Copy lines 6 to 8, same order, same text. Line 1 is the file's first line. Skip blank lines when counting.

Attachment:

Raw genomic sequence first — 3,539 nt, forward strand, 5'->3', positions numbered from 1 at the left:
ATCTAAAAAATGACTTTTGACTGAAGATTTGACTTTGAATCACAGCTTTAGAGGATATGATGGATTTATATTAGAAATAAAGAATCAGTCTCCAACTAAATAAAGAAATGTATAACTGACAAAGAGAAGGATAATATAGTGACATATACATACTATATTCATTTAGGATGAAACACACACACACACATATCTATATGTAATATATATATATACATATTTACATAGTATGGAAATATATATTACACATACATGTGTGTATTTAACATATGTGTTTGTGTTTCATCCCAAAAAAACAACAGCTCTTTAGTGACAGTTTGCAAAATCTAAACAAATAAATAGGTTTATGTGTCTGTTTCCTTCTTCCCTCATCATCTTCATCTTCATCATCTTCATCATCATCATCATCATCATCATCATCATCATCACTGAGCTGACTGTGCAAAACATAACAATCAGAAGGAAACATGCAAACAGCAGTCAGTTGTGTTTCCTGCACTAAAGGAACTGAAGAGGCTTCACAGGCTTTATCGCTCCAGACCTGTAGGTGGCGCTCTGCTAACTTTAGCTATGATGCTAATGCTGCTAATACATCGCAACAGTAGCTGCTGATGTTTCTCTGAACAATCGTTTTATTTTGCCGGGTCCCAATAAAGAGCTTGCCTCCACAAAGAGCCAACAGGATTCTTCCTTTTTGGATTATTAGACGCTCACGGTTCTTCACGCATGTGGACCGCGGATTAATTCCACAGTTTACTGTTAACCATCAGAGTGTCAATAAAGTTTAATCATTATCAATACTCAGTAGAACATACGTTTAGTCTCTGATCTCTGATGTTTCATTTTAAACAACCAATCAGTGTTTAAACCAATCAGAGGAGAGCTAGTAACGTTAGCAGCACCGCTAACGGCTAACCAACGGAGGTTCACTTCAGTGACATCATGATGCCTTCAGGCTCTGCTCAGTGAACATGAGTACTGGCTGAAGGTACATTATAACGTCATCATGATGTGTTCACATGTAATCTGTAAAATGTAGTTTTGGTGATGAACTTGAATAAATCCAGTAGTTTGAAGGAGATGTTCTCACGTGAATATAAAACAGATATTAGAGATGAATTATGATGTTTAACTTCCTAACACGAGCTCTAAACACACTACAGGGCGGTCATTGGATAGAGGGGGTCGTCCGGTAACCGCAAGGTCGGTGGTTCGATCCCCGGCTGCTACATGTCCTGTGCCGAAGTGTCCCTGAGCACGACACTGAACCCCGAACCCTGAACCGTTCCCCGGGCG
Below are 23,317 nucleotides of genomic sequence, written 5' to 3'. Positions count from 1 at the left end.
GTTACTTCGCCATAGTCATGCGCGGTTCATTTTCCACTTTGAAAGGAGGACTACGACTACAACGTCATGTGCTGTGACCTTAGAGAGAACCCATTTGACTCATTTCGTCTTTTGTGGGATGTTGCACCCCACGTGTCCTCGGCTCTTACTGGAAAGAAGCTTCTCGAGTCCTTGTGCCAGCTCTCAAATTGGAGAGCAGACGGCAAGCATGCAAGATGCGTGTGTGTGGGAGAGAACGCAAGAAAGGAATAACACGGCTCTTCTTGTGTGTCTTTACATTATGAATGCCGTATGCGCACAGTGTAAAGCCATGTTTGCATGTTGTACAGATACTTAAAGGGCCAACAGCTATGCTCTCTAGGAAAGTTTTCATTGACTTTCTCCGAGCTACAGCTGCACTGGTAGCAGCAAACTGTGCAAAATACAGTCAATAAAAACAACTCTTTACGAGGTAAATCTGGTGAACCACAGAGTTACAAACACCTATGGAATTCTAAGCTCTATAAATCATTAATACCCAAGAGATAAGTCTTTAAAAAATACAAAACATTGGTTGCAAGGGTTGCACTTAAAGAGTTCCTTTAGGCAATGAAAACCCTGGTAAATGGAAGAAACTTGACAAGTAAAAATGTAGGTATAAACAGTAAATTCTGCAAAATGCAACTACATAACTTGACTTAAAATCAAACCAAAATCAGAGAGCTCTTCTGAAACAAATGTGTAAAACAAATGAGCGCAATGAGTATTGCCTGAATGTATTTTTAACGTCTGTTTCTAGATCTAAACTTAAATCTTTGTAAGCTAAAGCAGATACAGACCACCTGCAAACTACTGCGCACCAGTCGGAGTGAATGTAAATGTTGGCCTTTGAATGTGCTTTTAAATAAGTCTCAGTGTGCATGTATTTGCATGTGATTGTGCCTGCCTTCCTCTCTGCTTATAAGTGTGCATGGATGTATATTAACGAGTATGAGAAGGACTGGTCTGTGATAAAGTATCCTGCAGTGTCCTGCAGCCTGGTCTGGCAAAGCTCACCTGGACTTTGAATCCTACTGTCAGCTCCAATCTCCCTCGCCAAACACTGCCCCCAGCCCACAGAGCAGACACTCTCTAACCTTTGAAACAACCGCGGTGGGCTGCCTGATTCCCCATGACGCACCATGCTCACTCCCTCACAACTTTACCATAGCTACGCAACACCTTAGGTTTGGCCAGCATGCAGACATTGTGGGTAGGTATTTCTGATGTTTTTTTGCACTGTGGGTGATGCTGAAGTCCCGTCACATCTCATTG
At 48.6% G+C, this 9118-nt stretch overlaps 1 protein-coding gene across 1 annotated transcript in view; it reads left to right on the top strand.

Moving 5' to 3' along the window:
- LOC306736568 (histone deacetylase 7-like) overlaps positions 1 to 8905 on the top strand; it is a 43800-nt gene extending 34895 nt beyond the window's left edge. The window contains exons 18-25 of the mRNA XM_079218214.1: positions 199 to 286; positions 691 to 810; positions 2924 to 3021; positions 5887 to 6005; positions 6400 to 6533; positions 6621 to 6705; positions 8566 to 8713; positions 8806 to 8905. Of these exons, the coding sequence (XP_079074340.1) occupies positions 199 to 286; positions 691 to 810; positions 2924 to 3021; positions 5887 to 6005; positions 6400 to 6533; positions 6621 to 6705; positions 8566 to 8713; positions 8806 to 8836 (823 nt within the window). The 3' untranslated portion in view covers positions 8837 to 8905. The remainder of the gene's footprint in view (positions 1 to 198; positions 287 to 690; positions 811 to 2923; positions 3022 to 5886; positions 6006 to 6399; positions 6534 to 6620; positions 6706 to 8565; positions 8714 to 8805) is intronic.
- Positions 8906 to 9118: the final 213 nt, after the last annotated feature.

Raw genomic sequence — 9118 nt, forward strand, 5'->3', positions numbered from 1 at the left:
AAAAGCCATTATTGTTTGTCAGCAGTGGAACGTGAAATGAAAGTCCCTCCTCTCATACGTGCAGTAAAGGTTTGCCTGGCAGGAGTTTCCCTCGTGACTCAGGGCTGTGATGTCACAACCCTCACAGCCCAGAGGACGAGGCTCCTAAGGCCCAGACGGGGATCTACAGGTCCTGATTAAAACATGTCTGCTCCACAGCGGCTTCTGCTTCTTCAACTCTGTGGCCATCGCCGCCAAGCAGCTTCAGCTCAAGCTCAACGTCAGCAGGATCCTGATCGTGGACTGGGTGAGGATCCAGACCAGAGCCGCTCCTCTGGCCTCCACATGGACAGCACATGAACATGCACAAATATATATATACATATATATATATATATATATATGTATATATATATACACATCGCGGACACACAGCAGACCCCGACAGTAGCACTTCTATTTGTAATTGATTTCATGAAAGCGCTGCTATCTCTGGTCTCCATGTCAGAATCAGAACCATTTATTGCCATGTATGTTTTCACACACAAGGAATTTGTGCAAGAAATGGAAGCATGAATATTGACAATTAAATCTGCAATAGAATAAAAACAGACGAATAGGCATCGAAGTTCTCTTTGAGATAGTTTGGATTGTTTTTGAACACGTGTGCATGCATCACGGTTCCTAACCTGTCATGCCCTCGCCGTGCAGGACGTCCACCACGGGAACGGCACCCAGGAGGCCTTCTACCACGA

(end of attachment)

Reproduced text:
Moving 5' to 3' along the window:
- LOC306736568 (histone deacetylase 7-like) overlaps positions 1 to 8905 on the top strand; it is a 43800-nt gene extending 34895 nt beyond the window's left edge. The window contains exons 18-25 of the mRNA XM_079218214.1: positions 199 to 286; positions 691 to 810; positions 2924 to 3021; positions 5887 to 6005; positions 6400 to 6533; positions 6621 to 6705; positions 8566 to 8713; positions 8806 to 8905. Of these exons, the coding sequence (XP_079074340.1) occupies positions 199 to 286; positions 691 to 810; positions 2924 to 3021; positions 5887 to 6005; positions 6400 to 6533; positions 6621 to 6705; positions 8566 to 8713; positions 8806 to 8836 (823 nt within the window). The 3' untranslated portion in view covers positions 8837 to 8905. The remainder of the gene's footprint in view (positions 1 to 198; positions 287 to 690; positions 811 to 2923; positions 3022 to 5886; positions 6006 to 6399; positions 6534 to 6620; positions 6706 to 8565; positions 8714 to 8805) is intronic.
- Positions 8906 to 9118: the final 213 nt, after the last annotated feature.